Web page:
If ever there was a man who embodied the best way to not defend the privatizing of public education, it was Albert Shanker. His near-sighted, narrow focus on a notion of educators alienating themselves from their labor, meaning their students and communities they work in, much in the same way that an auto worker would leave a dirty, oily piece of machinery at their workstation and wash themselves obsessively clean of the residue, is exactly why public education has been able to degenerate in the past three-quarters of a century.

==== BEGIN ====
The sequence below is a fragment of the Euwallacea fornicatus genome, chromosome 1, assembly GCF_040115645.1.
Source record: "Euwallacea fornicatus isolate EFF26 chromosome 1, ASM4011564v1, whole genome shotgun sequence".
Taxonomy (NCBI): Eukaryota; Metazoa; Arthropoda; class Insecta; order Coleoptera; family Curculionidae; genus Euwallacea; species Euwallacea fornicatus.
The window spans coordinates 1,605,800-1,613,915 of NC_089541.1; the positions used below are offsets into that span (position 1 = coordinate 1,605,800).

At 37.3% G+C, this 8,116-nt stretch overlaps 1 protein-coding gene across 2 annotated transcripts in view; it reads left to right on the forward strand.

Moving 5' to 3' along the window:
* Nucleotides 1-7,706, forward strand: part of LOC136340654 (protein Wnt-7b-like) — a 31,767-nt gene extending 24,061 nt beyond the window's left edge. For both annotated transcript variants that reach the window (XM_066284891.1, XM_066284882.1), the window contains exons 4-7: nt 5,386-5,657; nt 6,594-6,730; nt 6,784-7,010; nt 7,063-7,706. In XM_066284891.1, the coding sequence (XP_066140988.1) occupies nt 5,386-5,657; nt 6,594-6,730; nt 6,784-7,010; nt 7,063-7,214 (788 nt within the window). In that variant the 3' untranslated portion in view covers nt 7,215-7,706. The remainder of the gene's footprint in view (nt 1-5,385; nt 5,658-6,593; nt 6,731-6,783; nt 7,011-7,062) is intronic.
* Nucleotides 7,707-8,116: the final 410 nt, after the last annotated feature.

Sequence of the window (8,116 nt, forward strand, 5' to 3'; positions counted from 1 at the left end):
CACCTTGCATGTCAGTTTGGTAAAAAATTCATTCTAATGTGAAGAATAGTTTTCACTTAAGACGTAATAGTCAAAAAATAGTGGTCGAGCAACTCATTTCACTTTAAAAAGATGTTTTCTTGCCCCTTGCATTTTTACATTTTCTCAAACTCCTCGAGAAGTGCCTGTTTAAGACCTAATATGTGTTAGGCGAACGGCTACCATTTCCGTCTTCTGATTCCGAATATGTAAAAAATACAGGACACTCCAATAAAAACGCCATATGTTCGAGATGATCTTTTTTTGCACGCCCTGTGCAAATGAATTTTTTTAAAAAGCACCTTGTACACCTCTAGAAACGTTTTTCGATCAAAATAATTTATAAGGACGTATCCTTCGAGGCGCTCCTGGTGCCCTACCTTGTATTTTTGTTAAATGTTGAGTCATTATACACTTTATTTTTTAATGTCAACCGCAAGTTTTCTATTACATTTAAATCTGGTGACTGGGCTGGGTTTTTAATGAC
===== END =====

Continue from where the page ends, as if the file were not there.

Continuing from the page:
A local manifestation of this has been borne out by the number of unionized employees who used their union paycheck to finance their child going to Catholic schools. What sort of solidarity can you possibly expect when the social contract of unionism in Rhode Island led to the lowest levels of public school enrollment in America due to parochial schools creating a separate and certainly not too equal system in prior generations? These are unspoken yet obvious facts to understand when we engage in the charter school debate and those who feign offense or ignorance are either deluded or bad liars. The longtime practice of urban educators commuting in from other cities like Warwick, where even the pavement tastes like a bland vanilla, is not answered in simplistic terms, particularly with the advent of gentrification. But we must abide what Cabral said, “claim no easy victories.”